Friday, May 27, 2011

Coop Moving Day: Part 2

Operation Move Coop: Complete. Operation According to Plan: Not so much.

First of all, I need to say a huge thank you to our friends Rob and Erik and Pjaye for all their help. There is simply no way we could have done it without all of you. Second of all, I need to say a huge apology to the three of you for all the crap you put up with, only some of which was literal. And third I need to apologize to everybody and myself for forgetting my camera at home so there was no documentation of the whole debacle.

Okay, now that that is out of the way, this is what went down. I got to the house, let out the chickens and started digging out the trench around the coop so we could possibly lift it up and into the trailer. Easy, right? Except for the fact that this thing was way overbuilt (we’re talking exceeding standards for homes in hurricane country here) which, of course, added to the weight of the whole thing. However, after the trench was dug and it was physically possible, however somewhat improbable, to lift it up and out of the trench, we screwed on a couple pieces of the deck (may as well get some more use out of it, right?) onto the sides of the coop to use as lifting bars. Easier said than done. Oh, the bars went up without a hitch, it was simply a matter of trying to figure out the right height for lifting that made this task ever so exciting. However, once a height was finally decided up after moving and screwing it into place each time, we started the moving process. At which point, of course, we ran into another kink. Dirt.

While everyone was trying to figure out how to lift it up and over the dirt mound the coop was catching on, I grabbed a shovel and started scooping out the extra to level out the ground. I should have done this to begin with but I didn’t think it would be that much of an obstacle. I was wrong. After that we were able to move it rather well to the edge of the wall and into the trailer… at first.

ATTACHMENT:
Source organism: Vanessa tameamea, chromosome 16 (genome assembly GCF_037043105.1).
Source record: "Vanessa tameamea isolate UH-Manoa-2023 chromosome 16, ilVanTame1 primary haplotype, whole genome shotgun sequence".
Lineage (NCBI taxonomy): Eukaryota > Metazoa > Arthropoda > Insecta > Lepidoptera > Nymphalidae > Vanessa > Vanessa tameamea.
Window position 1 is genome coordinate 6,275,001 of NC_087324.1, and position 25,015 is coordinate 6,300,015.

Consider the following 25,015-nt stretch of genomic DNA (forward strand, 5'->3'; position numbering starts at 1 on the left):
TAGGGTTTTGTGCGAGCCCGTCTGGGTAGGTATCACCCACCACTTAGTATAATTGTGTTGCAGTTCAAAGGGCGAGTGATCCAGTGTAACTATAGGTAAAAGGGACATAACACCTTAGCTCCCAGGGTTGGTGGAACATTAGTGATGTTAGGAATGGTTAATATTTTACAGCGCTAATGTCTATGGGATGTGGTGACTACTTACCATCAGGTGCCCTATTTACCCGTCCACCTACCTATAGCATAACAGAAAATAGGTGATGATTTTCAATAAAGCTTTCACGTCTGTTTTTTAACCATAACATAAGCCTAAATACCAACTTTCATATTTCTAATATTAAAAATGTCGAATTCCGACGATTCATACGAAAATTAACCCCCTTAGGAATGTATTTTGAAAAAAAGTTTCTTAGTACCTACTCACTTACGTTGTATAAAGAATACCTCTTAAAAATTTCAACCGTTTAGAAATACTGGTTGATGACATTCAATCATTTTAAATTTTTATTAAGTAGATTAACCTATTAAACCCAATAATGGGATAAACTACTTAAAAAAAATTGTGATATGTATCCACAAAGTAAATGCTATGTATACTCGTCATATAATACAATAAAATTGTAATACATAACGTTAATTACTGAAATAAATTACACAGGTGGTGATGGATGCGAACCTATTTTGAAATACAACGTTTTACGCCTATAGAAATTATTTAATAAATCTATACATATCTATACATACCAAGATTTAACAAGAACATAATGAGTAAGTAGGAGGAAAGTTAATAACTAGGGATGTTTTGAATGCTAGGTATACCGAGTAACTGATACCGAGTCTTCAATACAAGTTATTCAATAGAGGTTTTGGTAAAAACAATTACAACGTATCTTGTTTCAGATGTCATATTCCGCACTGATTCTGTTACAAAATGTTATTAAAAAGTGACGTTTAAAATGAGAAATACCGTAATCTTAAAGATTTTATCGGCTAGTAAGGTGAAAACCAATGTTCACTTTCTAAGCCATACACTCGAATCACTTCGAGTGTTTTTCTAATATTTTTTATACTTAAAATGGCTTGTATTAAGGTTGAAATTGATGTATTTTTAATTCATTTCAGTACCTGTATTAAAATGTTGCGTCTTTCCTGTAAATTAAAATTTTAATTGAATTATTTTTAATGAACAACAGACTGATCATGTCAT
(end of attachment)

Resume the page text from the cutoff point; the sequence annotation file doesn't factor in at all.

Of course there was another obstacle to overcome, because that’s how we roll. This time it was the trailer, which measured on the inside is six feet two inches wide. However, what they failed to mention is that it has these inch and a half eyelets for the chains that hold the backdoor of the trailer. Figures. Needless to say the coop wasn’t going to go in without some alterations. We ripped off the wire mesh around the front which kept catching, but that wasn’t enough. So my husband went over to the neighbors house, grabbed a saw and our friend Erik started notching out everywhere the coop would run into the eyelets. Success! Shoved in the coop, locked up the backdoor, and our friend Rob tried over and over to get the trailer out of the backyard through the gate, but kept getting stuck in the mud. After some ingenuity on his part involving old firewood for traction, he finally got it out and we were ready to get it onto the road and to the new house.

Now, during most of this we had the boys, as their mom had a class to go to, so PJaye spent most of the time with them. Thankfully they weren’t too bad. However, trying to focus on the coop with three of the nine chickens on the loose and two kids asking, “Daddy Cory, are you done yet? Daddy Cory, can I pet the chickens? Daddy Cory, what are you doing? Daddy Cory Daddy Cory Daddy Cory!!!” was an adventure all in itself.

On the road we only had one minor incident involving the plastic roof, some of which caught wind and snapped off, but fortunately only a small part. The ride was fairly smooth after that, but we were going slightly under the speed limit to prevent another roof incident. Once we got to the house, everyone helped with backing it into place while I got the boys all situated in their room. It was practically off the trailer by the time I got out to help them set it into place, but not quite. Two more notches needed to be put in, the ones in the front of the coop that were already inside before we realized there would be a problem. After that we pushed it out and pretty much decided wherever it landed would be where it’ll stay.

In our haste, we forgot the chickens at the old house. Okay, so really we knew we’d end up having to go back anyway, so we left them in the dog kennel where they were all sleeping. In the meantime I had to staple the mesh back onto the part we ripped it off from and screw the door back on and the boys’s mom picked them up so we finally went back to the old house around 9:30pm, loaded up the girls and all their stuff, headed back to our house, plopped them onto the roosts, locked the doors, and went inside to strip off all our nasty, muddy, stinky clothes and went to bed. If only this was the end. We’ve still got to coyote proof the coop now, but that can wait until tomorrow.

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